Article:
1

I generated a private key using dice, then wrote a script to konvert that private key to its corresponding public key in its secp256k1 elliptic curve format (a 65-byte number beginning with 04).

Now, I read that there is a very large number of different addresses that one can generate from a single private key, so now I'd like to do exactly that: I would like to generate some random addresses, because I would like to use a different address for each transaction to my private key. Are thera already existing script that generate a certain number of addresses from a private/public key, or do any of you have instructions how I could write it myself?

Best regards

1

This is done using heirarchical deterministic (HD) wallets. Using an extended private key, you can generate an infinite number of children, grandchildren, etc. private and public keys. BIP 32 lays out exactly how this works.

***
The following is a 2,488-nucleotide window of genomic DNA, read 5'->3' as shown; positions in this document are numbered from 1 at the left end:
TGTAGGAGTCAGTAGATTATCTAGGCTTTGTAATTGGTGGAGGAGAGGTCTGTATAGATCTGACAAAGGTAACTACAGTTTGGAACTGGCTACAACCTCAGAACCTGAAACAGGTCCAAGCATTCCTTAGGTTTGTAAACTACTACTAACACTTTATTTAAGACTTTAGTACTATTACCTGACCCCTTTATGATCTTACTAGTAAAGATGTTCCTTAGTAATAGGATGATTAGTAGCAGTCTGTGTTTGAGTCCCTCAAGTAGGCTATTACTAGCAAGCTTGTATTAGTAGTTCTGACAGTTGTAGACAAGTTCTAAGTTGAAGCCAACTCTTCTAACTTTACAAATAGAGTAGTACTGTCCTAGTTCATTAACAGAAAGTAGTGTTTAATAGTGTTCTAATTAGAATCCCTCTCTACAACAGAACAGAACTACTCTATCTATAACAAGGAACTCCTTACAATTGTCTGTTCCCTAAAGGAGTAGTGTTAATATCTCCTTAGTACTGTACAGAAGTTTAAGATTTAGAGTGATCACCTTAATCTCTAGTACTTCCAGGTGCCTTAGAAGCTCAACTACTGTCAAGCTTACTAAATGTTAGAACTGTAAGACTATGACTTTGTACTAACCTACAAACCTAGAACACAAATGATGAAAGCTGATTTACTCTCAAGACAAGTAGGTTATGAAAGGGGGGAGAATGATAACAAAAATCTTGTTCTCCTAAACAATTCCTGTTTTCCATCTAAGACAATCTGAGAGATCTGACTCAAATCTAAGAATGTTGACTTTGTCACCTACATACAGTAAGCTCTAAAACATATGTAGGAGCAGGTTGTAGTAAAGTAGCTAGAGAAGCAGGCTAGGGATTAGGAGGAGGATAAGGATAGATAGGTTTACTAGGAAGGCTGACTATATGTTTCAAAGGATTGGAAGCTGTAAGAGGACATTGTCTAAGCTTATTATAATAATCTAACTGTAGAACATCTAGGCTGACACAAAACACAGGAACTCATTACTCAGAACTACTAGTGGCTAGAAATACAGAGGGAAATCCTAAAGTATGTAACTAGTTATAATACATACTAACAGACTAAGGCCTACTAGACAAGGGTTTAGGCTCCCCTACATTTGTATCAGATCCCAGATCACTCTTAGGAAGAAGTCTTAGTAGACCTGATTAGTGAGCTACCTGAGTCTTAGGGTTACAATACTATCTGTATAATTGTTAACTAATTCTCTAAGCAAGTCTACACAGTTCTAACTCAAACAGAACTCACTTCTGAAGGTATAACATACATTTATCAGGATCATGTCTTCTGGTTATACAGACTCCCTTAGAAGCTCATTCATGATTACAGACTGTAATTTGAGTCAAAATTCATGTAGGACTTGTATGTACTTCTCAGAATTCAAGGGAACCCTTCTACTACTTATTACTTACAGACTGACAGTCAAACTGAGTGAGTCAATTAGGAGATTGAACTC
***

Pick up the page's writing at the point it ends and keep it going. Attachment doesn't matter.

A private key on its own cannot do this, you need an extended private key, which is a private key plus a chain code. So you will have to generate a chain code to go with your private key you've created, or use the private key you've created as a seed for a new extended private key as described in the Master Key Generation section of BIP 32. Once you've done this, you can use your private key and chain code to generate extended children keys, and use them to generate children of children (grandchildren) to your heart's content. Just remember to back up your master private key and chain code because if you lose that, you won't be able to regenerate the child keys.

  • Okay, I see. In this case I have two follow up questions: (1) So how many addresses are there per private key? Just one, or two (maybe each public key component (x and y) has its own address?)? (2) Is the prodedure of generating this master key and deriving compatible normal private keys feasible without computer (e.g. using dice)? – Mandel Jul 27 '17 at 13:00
  • (1) Just one (2) No, it would be days of work with pen and paper. – Pieter Wuille Oct 25 '17 at 14:22

Your Answer

By clicking “Post Your Answer”, you agree to our terms of service, privacy policy and cookie policy

Not the answer you're looking for? Browse other questions tagged or ask your own question.